Systems engineering in infrastructure
22 March 2019
Organized by UK Collaboratorium for Research on Infrastructure and Cities (UKCRIC), with Imperial College London’s Centre for Systems Engineering and Innovation, and Bristol University’s Systems Centre, with input from University of Twente.
Hosted at Imperial College London
This course for built environment professionals covers:
• Fundamental systems thinking and systems engineering ideas
• Tools available to support systems thinking and systems engineering
• Application of problem structuring methods to the built environment and identification of systemic issues
It will involve the opportunity to learn hands-on with the application of problem structuring methods; and to situate particular tools within the broader toolkit for systems engineering in infrastructure. Thus, using industry examples and cases, it brings stakeholders from across the infrastructure sector together to consider what systems engineering has to offer across policy development, project delivery and the operation of infrastructure systems.
The aim of this course is to enable participants to use the potential for systems approaches and systems engineering in infrastructure.
Systems approaches have developed to address the complexity and uncertainty in both technical and social systems, as well as the interfaces between them. Systems engineering is a set of methods that use a systems approaches in structured processes to better address interdisciplinary engineering problems. It is important in ensuring the integrity and resilience of infrastructure and in delivering outcomes needed by society. The course will introduce systems engineering, with a focus on problem structuring and understanding requirements, and testing through production and in commissioning and hand over to operations.
This CPD is organized through the UK Collaboratorium for Research on Infrastructure and Cities (UKCRIC), the Centre for Systems Engineering and Innovation at Imperial College London and the Systems Centre at the University of Bristol, in collaboration with the University of Twente, Netherlands.
The UK Collaboratorium for Research on Infrastructure and Cities (UKCRIC) aims to address the insufficient and unsustainable value extracted by services using national infrastructure. UKCRIC is creating and operating a national and international multidisciplinary research programme that addresses the issues of unaffordable and unsustainable infrastructure development, in a partnership between Industry, Government and Academia. http://www.ukcric.com/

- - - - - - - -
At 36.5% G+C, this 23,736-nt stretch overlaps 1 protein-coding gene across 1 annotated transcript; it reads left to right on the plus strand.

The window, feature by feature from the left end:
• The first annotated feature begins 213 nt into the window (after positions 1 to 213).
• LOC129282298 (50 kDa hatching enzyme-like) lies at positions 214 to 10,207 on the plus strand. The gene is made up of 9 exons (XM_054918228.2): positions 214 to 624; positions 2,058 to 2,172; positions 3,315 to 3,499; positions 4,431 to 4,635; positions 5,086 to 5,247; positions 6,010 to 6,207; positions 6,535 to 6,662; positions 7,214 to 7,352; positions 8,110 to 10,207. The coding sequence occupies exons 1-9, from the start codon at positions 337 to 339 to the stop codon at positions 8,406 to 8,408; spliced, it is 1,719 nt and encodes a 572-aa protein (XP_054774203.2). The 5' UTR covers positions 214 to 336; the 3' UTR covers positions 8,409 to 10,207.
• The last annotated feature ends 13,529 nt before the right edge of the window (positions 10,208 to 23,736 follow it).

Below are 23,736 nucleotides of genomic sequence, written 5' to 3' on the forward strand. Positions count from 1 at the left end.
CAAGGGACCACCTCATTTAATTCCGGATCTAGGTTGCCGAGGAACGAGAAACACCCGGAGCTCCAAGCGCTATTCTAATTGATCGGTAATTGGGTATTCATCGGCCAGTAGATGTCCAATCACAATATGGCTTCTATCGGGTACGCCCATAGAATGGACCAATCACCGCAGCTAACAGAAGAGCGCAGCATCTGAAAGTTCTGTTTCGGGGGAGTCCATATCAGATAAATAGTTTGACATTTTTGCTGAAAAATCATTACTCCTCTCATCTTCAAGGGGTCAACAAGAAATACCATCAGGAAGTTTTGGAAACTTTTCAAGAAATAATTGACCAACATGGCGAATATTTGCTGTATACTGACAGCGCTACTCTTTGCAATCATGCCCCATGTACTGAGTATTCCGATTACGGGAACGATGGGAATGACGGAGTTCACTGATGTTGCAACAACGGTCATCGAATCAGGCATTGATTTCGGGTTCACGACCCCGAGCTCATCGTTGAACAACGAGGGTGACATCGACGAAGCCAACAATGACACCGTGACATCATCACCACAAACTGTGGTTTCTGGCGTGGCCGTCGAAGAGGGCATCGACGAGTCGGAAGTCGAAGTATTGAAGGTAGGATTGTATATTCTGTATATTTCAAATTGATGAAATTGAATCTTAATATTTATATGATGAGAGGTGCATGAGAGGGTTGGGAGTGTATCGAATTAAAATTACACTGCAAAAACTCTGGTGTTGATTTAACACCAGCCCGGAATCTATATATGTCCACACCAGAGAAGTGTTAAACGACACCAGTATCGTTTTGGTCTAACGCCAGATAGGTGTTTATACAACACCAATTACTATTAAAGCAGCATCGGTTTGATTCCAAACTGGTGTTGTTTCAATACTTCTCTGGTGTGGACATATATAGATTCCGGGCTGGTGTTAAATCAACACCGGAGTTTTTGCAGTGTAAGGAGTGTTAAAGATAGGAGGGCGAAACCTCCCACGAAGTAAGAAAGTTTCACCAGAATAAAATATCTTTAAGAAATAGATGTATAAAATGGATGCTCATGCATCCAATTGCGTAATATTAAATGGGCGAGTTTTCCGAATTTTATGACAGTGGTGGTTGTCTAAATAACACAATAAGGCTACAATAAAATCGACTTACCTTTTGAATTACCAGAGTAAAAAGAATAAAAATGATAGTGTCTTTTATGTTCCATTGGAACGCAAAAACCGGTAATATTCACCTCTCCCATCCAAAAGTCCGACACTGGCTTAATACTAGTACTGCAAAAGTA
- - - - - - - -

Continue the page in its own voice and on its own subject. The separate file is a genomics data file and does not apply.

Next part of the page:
The Centre for Systems Engineering and Innovation at Imperial College London was founded in 2010 and is developing the next generation of methods and tools for systems engineering and innovation in built infrastructure. www.imperial.ac.uk/csei
The Systems Centre at the University of Bristol is committed to excellence in Systems Thinking, having explored and advanced its application across a wide number of engineering and policy areas over the past 10 years. In collaboration, the two Centres have developed a course to help infrastructure practitioners learn about and develop their Systems Thinking and Systems Engineering skills in order to manage the challenges of infrastructure planning, delivery and operation, and maximise the opportunities.
The Netherlands has mandated systems engineering in public infrastructure and the University of Twente will contribute drawing on this experience in this course.
Who Should Attend?
Industry leaders and future leaders in the infrastructure and construction sectors – e.g. from engineering and design consultancies, contracting organizations, and infrastructure owners – should attend this course. It is designed to help professionals consider systemic impacts in the delivery of infrastructure.
Benefits of Attending
By end of the course, delegates will be able to:
Gain fluency in the general ideas of systems thinking and systems engineering
Use practical tools to support systems thinking and systems engineering
Analyse the systemic issues in a problem
Acquire knowledge of the characteristics of Wicked Problems and an ability to differentiate them from Tame Problems.
Apply Problem Structuring Methods to own Wicked Problems.
The course will be interactive and involve both talks and participant activities. The draft programme includes an ice-breaker activity; and overview: What is Systems Engineering? Mentoring and coaching; presentation on Systems Engineering in Practice in the Netherlands; Invited presentation from industrial SE thought-leaders; the toolkit for systems engineering in infrastructure and group exercises.